By: Timothy Dunn – Financial Services Lawyer
For many small business owners, the past year has been a frustrating exercise of navigating the bureaucracy of applying for government stimulus programs to simply survive until pandemic restrictions end and customers return.
As we appear to be on a trajectory to see businesses reopening to some form of new normal by the fall, both the federal and provincial governments appear to be looking to curtail and possibly end stimulus payment programs by late September or early October.
What happens then?
Well, in large measure, what happens will depend upon how a business owner has managed the finances of the business over the course of the pandemic.
- Has the business increased its debt load by taking on more credit facilities to keep the “lights on”? Unlike the 2009 and 2010 financial services meltdown, banks and other lending institutions have continued to make credit available to businesses and business owners during the pandemic. Further, absent egregious circumstances, there has been a general reluctance on the part of conventional lenders to enforce on non-performing loans. Optically, no lender wants to appear hard-hearted in social or conventional media for shuttering a business during a time of crisis. When the crisis is over, this attitude may be less charitable.
- Has the business financed its operations by failing to remit the required deemed trust payments to the Canada Revenue Agency (“CRA”) for employee source deductions and harmonized sales tax (“HST”)? Non-payment of these deemed trust payments is easier to conceal (at least initially), as reporting is done on a self-assessed basis. Failure to properly remit is only determined after a field audit of the tax payor or when triggered by an insolvency event. During the pandemic, CRA has not conducted audits with any regularity. Given the availability of government stimulus money coupled with lender hesitancy to enforce, the general suspicion in the insolvency industry is that there are a lot of businesses out there that are significantly in arrears of their deemed trust remittance obligations. When CRA restarts audits with a renewed vigour, these businesses and their directors (who are personally liable for deemed trust remittances) will need to consider what insolvency options are available to address this previously hidden debt obligation.
- Has the business kept current with its lease obligations? The past year has seen many landlords prepared to accommodate a struggling tenant by way of rent relief or modification arrangements. It is likely that a landlord will be receptive to a modified relationship rather than having a vacant space. However, there are limits. Landlords have their own creditors to keep happy. If you have relied solely upon pandemic eviction restrictions and not made payments under a lease or tried to pursue a reasonable accommodation arrangement - chances are the landlord will not be reasonable in return when the crisis abates.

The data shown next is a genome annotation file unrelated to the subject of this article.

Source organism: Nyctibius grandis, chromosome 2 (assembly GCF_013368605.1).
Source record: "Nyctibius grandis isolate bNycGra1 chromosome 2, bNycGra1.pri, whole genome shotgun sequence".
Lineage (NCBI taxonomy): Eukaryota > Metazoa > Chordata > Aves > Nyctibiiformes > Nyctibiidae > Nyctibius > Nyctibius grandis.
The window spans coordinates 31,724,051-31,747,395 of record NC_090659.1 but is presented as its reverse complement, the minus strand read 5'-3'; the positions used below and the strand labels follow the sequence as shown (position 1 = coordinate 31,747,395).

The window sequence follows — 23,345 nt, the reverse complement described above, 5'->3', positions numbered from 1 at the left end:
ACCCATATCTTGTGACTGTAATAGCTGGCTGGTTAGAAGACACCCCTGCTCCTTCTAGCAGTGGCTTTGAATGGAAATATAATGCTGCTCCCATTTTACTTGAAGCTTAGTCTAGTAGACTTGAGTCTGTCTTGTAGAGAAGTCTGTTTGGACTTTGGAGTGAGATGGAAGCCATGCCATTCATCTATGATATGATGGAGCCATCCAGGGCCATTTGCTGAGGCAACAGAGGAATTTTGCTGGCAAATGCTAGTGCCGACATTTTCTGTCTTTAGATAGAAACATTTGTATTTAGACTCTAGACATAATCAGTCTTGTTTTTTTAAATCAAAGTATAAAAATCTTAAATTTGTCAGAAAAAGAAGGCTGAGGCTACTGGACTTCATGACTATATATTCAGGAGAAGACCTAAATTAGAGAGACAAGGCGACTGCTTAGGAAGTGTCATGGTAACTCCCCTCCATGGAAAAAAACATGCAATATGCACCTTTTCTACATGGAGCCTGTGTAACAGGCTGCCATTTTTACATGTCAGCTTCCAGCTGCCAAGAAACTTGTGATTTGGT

As a small business owner, there are some critical dos and don’ts to consider.
DO NOT ignore your operating or other secured lender. This is a case where silence is not golden - it can be deadly. If an operating lender requests a required financial update or any other information that would ordinarily be required and it receives no response or continued delay tactics, the lender will ultimately lose patience and is likely to consider you a bad actor. It is always best to keep the lines of communication open even if the news is not good. A conventional lender will typically look to provide assistance to a borrower that it believes is honest and trustworthy. If the lender smells deception or a lack of cooperation - all bets are off.
DO NOT cash in your RRSPs to fund short-term operating losses in the hope that things will get better next quarter. Chances are they won’t, and you will now have an additional and unnecessary personal tax burden unless the RRSP monies are replaced within the prescribed tax period. Worse, you will have lost a previously protected asset and reduced your retirement fund.
DO be proactive in assessing the financial position of the business.
If adjustments need to be made to product lines, premises requirements, or the total number of employees reduced, it is better to understand these things before a lender, CRA, or an upset landlord make these choices for you.
DO seek advice from an insolvency professional on a proactive basis to ensure all possible restructuring options are assessed before they are limited or eliminated entirely.
In short, the last year has been hard and the totality of the economic hardship on small businesses is not yet apparent. My simple advice to any business owner is to proactively seek to understand all of your options in order to better plan for the future of your business and not be forced into the unenviable situation of reacting to choices made by your creditors.
If you have any questions regarding this article or have financial, bankruptcy, or insolvency inquiries, contact Timothy Dunn at email@example.com